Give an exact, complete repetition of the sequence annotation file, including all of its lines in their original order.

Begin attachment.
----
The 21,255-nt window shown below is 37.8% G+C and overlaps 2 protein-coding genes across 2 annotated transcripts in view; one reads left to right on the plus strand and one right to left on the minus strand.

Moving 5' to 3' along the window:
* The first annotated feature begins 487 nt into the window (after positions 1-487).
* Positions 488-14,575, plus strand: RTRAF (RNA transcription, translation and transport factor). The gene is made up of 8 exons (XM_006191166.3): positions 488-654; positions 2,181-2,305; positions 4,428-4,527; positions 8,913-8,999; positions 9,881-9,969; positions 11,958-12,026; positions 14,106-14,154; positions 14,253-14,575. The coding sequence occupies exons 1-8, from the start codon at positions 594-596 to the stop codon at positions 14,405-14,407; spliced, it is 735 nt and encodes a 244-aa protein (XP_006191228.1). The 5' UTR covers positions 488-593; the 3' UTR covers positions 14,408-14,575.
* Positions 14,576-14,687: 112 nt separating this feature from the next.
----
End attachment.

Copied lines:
The 21,255-nt window shown below is 37.8% G+C and overlaps 2 protein-coding genes across 2 annotated transcripts in view; one reads left to right on the plus strand and one right to left on the minus strand.

Moving 5' to 3' along the window:
* The first annotated feature begins 487 nt into the window (after positions 1-487).
* Positions 488-14,575, plus strand: RTRAF (RNA transcription, translation and transport factor). The gene is made up of 8 exons (XM_006191166.3): positions 488-654; positions 2,181-2,305; positions 4,428-4,527; positions 8,913-8,999; positions 9,881-9,969; positions 11,958-12,026; positions 14,106-14,154; positions 14,253-14,575. The coding sequence occupies exons 1-8, from the start codon at positions 594-596 to the stop codon at positions 14,405-14,407; spliced, it is 735 nt and encodes a 244-aa protein (XP_006191228.1). The 5' UTR covers positions 488-593; the 3' UTR covers positions 14,408-14,575.
* Positions 14,576-14,687: 112 nt separating this feature from the next.